“If we learn to understand each other, we will have a better understanding of ourselves.” ~ Sarah Gadon 

Having compassion does not, however, mean that you need to be passive or that you should not communicate to the speaker about your feelings. If a significant other yells at you, it is okay to mindfully (calmly and gently) communicate to the adult that your feelings are hurt, but that you understand the point they are trying to make. A compassionate and mindful response would go something like this:

I feel hurt that you are yelling at me, but I understand that you are frustrated (or angry). I hear what you are saying. You would like me to make sure I do not leave the gas tank in the car empty when I use your car. I see how that can be frustrating for you because you then need to take the time to fill the gas tank. I will make sure I fill it in the future.

If you look carefully at that statement. It communicates right up front that you are hurt by the way in which the message was delivered. But, it also lets the other person know that you understand their point of view and their frustration. It also lets that person know that you will be more careful in the future. Overall, this statement asserts your feelings, but also shows respect for the other person.

              5. Be flexible:

  “Nothing is softer or more flexible than water, yet nothing can resist it.”  ~ Lao Tzu 

Sometimes when I explain mindful communication to people they mistake it for a way to be manipulative and get exactly what they want. That is not the point of mindful communication. The point of Mindful Communication is to find a mutually agreeable solution. Getting your way is not the end goal. Doing what you can to get exactly what you want is not mindful communication. That is not to say that you will not end-up getting exactly what you want. You very well may, because you used mindful, non-aggressive communication. But, be open-minded to compromising. That is the most important part of being flexible.

Therapists sometimes use the metaphor of a “bubble gum brain” vs. a “brick brain,” when trying to get across the meaning of being flexible in your thinking. I like this metaphor because it is really easy to picture a brain as a brick and a brain as a piece of chewy bubble gum. I also like it because bubble gum is something that is flexible, but resilient! When using mindful communication your responses are empathetic, compassionate, understanding AND resilient! Bubble gum oozes and changes shape, but it does not disintegrate. When you are using mindful communication you are willing to change how you respond. You are willing to see things from the other person’s point-of-view. You are willing to see a change in the outcome, BUT you are not completely disintegrating your own point-of-view.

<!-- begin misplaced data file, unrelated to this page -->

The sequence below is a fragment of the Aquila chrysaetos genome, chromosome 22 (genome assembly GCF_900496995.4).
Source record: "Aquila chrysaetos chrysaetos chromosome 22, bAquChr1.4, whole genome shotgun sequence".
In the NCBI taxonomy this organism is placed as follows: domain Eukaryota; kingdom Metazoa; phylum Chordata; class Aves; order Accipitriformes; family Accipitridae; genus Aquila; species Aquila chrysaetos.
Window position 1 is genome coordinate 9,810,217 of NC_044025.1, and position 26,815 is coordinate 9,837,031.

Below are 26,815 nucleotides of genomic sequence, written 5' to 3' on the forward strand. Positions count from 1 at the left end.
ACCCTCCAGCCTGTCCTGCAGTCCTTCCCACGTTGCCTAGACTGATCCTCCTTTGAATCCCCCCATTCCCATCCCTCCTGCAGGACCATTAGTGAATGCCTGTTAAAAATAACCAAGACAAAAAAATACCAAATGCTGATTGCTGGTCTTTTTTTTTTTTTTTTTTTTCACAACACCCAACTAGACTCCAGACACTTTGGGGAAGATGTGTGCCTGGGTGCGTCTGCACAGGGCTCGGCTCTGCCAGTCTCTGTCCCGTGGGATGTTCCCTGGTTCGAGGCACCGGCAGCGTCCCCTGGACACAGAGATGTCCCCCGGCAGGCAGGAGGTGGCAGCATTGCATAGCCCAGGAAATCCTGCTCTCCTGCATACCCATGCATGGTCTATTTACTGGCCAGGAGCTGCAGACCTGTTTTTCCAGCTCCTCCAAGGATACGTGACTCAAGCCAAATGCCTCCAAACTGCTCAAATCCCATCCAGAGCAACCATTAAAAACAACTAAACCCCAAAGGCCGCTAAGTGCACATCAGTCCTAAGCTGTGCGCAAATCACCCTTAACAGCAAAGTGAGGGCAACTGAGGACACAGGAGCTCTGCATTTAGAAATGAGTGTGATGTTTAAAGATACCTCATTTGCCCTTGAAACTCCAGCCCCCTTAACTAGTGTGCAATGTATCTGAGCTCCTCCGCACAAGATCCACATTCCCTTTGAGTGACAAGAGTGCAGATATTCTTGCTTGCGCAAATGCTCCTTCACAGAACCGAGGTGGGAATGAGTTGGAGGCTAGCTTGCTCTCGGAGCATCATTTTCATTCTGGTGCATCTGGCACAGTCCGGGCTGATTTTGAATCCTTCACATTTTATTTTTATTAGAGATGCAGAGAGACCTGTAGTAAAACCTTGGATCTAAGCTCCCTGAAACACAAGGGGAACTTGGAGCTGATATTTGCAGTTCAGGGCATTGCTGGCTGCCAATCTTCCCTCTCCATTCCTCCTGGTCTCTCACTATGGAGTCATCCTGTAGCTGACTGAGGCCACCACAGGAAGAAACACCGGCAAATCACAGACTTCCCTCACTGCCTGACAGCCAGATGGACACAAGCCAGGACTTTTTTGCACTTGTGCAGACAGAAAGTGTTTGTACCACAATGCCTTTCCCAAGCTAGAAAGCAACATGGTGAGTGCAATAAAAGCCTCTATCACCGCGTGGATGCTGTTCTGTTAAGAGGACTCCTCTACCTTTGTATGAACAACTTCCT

These 5 points briefly cover what I consider to be the most important tenents of Mindful Communication. If you are interested in learning more about Mindful Communication skills and how to use them to enhance your interactions with other human beings, this is a topic I cover in depth in my Empowered Through Peace Coaching. Feel free to reach out and we can talk about getting you into one of my coaching groups either in-person or virtually!

In the meantime… Stay tuned to the blog all this month as I lead you through the often scary/ challenging/ rocky path of three areas of communication in relationships where Mindful Communication skills will serve you well!





I’m starting the series with what many people consider to be one of the most challenging Mindful Communication Skill: Apology

I talk about why it’s important and how to go about apologizing with courage, sincerity and grace.



It was once said to me, “forgiveness is for you. It frees you from stewing in resentment.” I will discuss how while this was hard to hear and accept at first, when I finally allowed myself to forgive it was, indeed, a very freeing experience!



I’m going to end the month by talking about boundaries. It is often the case that we actually need to set boundaries with those very people whom we had to also forgive. It can take incredible bravery to set boundaries with some people. But, it is of utmost importance to do this so we don’t get (maybe even, hurt again!)


As always, I would love to hear from you!

I welcome your comments and questions!

Let me know how Mindful Communication is working in your life!

Love & Light,